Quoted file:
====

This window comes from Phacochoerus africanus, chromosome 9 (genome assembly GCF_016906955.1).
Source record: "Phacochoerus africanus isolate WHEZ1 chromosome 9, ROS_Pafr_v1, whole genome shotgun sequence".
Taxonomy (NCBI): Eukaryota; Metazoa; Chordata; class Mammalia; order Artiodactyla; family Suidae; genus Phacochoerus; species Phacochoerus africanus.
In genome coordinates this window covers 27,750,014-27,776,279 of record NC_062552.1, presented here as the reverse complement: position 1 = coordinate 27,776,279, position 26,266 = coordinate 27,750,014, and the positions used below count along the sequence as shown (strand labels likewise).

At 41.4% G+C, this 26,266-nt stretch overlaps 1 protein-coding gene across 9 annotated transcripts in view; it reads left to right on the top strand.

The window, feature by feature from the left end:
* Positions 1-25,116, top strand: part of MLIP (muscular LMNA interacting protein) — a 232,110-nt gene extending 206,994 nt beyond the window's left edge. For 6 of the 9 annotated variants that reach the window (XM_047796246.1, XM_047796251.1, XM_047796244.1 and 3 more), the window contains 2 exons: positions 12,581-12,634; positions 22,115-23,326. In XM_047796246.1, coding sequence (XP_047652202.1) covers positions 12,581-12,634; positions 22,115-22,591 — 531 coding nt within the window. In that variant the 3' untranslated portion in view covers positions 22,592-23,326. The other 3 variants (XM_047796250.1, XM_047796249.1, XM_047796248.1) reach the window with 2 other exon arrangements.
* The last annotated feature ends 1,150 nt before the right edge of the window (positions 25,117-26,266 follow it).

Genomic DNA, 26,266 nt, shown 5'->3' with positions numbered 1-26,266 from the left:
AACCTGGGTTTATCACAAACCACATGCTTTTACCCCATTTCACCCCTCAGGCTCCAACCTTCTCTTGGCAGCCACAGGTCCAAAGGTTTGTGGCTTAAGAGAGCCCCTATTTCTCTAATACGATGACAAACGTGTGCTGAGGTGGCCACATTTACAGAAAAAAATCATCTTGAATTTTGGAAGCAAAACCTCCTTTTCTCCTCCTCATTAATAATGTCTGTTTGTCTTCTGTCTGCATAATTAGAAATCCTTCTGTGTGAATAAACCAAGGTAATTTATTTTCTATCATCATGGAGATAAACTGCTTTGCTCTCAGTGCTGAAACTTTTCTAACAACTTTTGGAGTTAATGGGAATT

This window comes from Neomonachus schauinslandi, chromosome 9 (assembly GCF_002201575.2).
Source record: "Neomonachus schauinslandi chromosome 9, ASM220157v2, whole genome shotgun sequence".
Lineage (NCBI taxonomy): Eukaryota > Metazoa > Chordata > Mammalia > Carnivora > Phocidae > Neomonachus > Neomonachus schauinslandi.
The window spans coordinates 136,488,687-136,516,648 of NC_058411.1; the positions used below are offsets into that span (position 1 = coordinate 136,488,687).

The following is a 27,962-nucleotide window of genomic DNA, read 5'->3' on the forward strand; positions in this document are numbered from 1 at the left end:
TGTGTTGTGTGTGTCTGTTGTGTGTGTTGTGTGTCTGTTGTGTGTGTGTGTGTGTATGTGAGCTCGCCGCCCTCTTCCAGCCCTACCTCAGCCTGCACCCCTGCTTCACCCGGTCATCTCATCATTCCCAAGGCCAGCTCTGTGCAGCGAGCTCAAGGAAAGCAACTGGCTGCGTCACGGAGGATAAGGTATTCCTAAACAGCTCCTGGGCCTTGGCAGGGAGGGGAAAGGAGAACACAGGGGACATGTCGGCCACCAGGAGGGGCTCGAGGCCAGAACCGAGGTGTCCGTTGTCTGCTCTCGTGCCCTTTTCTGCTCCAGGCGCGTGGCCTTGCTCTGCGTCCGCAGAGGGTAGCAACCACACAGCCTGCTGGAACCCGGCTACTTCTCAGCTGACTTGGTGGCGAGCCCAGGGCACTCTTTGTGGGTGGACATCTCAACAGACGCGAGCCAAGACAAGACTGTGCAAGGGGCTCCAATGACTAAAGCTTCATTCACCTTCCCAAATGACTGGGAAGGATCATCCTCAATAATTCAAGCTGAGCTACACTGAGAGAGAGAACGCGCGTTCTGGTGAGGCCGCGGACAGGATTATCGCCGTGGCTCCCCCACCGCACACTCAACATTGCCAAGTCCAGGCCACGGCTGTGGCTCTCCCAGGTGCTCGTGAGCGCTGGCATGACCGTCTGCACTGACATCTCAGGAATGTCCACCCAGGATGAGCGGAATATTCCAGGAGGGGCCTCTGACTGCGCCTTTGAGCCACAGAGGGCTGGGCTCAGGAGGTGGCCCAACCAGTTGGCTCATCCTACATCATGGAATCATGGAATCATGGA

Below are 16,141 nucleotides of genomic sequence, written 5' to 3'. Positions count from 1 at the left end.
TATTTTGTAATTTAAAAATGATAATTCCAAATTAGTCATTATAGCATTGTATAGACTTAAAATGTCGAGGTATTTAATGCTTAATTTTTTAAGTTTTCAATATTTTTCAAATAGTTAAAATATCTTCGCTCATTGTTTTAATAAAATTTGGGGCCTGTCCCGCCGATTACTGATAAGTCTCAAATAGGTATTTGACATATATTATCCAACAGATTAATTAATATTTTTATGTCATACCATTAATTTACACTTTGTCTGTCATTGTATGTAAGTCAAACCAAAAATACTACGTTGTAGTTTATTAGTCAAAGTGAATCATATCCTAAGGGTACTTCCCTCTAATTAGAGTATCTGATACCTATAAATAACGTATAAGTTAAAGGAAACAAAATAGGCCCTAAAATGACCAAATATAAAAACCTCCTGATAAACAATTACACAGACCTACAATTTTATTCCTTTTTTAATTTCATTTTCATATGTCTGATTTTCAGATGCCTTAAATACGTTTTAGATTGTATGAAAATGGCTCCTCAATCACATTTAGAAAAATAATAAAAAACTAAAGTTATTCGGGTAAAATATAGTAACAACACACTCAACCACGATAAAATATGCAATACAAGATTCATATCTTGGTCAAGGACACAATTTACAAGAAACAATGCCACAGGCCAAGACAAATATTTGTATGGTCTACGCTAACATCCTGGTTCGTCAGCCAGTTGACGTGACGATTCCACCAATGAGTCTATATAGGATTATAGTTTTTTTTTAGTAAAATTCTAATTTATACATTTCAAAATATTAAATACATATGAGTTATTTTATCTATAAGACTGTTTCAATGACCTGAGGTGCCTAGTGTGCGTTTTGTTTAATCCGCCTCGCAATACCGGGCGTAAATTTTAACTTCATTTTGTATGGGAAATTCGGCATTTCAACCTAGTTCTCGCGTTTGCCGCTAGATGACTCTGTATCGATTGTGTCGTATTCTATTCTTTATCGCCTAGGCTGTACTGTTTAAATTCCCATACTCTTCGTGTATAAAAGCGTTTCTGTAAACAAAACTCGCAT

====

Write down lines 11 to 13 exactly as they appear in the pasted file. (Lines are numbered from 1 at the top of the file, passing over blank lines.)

This window comes from Neomonachus schauinslandi, chromosome 9 (assembly GCF_002201575.2).
Source record: "Neomonachus schauinslandi chromosome 9, ASM220157v2, whole genome shotgun sequence".
Lineage (NCBI taxonomy): Eukaryota > Metazoa > Chordata > Mammalia > Carnivora > Phocidae > Neomonachus > Neomonachus schauinslandi.